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Redbud, Eastern

Redbud, Eastern

Cercis canadensis

Family: Fabaceae

2-3 ft height at sale, bare root

Native to Vermont

Sourced from MI


Pink Flowers

  • General Information

    Recommended Spacing (ft)

    12 - 20

    Mature Width (ft)

    15 - 35

    Mature Height (ft)

    20 - 30

    Annual Growth Rate (in)

    13 - 24

    Sun Preference

    Full Sun, Partial Shade

    Soil Type

    Slightly Acidic, Loamy, Sandy

    Soil Moisture

    Moist, Well-drained

  • Description

    Cercis canadensis, commonly called eastern redbud, is a deciduous, often multi-trunked understory tree with a rounded crown that typically matures to 20-30’ tall with a slightly larger spread. It is particularly noted for its stunning pea-like rose-purple flowers which bloom profusely on bare branches in early spring (March-April) before the foliage emerges. This tree is native to eastern and central North America from Connecticut to New York to southern Ontario and the Great Lakes south to Western Texas and Florida. It is found in open woodlands, thickets, woodland margins, limestone glades and along rocky streams and bluffs throughout Missouri (Steyermark). Flowers (to ½” wide) bloom in clusters of 4-10. Flowers are followed by flattened leguminous bean-like dry seedpods (to 2-4” long) that mature to brown in summer. Each pod has 6-12 seeds. Pods may remain on the tree into winter. Alternate, simple, cordate, broadly ovate to nearly orbicular, dull green to blue-green leaves (3-5” across) have a papery texture and are short-pointed at the tip. Leaves turn pale yellow to greenish-yellow in fall. Cercis canadensis is the state tree of Oklahoma.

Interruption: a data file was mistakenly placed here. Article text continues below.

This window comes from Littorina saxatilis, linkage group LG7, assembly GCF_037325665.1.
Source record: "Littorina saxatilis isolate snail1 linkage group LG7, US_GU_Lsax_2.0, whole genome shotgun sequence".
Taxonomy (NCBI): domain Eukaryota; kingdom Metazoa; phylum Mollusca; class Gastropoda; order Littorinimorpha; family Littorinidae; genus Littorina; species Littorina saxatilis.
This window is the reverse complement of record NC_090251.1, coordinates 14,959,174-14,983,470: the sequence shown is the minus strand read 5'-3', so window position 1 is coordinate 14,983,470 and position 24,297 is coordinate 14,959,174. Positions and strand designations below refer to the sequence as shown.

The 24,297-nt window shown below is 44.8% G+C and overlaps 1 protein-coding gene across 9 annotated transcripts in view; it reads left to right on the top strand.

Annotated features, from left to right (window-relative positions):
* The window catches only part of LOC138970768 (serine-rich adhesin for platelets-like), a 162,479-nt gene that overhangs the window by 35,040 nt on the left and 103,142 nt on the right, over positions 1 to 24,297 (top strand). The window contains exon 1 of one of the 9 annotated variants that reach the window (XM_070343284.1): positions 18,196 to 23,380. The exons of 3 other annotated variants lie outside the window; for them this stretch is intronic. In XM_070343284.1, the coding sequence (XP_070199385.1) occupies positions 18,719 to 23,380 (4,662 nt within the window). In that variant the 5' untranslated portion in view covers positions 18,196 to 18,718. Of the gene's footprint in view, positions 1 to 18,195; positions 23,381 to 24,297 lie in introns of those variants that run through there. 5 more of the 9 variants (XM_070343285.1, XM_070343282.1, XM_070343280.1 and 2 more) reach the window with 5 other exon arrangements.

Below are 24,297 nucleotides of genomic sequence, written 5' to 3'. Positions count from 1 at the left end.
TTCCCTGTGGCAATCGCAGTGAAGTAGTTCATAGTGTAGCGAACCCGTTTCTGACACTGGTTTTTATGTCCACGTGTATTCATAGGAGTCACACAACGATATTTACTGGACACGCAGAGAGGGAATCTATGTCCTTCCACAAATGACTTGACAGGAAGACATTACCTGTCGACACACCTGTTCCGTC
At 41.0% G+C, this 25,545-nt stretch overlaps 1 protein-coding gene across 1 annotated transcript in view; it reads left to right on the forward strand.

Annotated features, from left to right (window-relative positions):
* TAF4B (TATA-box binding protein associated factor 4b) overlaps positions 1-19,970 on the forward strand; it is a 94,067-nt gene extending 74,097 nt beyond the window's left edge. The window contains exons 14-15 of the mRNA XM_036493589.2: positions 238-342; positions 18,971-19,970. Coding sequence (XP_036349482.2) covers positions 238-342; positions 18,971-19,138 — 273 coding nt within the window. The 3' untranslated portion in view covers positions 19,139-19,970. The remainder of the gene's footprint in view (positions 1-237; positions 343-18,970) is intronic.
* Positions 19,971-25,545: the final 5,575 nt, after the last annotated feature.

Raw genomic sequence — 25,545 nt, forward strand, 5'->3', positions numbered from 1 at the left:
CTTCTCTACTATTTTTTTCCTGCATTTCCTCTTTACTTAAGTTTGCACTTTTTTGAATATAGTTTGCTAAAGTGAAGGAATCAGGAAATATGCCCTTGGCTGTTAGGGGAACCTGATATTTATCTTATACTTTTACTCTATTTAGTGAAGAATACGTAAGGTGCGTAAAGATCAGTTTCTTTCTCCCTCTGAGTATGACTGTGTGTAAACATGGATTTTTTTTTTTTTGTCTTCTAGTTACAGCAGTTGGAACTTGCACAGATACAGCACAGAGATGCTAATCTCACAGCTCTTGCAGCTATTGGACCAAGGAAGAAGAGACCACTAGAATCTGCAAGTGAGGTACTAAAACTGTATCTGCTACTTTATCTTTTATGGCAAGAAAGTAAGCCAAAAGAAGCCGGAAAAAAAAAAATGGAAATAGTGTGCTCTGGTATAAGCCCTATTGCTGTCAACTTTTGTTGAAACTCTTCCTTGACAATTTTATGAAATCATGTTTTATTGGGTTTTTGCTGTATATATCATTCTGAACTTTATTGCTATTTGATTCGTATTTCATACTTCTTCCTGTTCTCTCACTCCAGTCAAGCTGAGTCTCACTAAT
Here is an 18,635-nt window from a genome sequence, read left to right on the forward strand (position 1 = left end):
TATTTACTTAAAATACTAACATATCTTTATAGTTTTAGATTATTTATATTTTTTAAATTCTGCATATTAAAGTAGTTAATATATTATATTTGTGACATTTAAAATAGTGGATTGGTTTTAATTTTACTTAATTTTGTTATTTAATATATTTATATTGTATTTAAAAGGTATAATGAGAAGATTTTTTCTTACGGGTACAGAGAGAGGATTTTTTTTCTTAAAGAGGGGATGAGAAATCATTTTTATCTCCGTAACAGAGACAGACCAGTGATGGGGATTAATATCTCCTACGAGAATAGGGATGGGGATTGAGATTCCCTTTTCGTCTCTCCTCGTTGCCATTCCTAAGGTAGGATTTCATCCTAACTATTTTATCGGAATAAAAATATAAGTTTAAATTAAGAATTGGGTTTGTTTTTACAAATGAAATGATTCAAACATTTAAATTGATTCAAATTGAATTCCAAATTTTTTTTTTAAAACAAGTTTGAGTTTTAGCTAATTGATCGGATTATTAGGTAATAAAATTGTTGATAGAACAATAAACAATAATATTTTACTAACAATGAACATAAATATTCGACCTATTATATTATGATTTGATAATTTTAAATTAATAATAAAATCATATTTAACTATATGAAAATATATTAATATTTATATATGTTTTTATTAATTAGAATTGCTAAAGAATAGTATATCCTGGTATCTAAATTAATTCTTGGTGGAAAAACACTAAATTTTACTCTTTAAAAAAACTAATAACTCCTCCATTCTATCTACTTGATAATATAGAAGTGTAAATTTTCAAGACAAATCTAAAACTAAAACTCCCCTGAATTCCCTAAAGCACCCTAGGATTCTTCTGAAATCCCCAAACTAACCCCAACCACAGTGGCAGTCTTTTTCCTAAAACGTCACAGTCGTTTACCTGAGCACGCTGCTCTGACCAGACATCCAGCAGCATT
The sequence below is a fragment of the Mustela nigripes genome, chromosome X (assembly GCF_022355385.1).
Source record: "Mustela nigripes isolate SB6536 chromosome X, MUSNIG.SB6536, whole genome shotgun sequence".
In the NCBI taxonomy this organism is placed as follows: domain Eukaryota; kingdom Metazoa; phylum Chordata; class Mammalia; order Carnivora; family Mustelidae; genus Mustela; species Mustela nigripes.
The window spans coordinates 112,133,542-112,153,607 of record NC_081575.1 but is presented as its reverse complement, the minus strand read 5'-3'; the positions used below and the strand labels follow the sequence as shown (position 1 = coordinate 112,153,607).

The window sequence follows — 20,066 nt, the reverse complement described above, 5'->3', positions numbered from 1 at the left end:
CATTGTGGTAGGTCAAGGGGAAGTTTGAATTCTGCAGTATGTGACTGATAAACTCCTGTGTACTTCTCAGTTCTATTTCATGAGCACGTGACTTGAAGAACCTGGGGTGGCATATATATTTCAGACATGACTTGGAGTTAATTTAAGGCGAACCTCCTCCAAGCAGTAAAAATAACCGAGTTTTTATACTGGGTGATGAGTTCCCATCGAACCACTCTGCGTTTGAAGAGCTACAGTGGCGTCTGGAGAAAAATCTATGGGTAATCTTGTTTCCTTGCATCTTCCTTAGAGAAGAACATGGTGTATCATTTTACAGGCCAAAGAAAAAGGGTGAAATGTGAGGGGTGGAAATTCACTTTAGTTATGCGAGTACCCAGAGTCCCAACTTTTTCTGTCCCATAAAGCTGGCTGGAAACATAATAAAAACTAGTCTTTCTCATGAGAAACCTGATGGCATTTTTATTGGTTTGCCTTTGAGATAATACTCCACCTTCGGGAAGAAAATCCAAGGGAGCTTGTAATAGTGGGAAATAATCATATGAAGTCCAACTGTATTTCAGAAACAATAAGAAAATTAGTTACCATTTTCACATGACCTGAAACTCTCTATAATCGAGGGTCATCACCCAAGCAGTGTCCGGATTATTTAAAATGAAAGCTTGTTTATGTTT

Canker can be a significant disease problem. Verticillium wilt, dieback, leaf spots, mildew, and blights may also occur. Insect pests include Japanese beetles, tree hoppers, leaf hoppers, caterpillars, borers, webworms, and scale. Keeping the tree vigorous by regular watering, fertilization, and pruning out dead branches as needed will help keep the tree healthy. Deer tend to avoid this plant.

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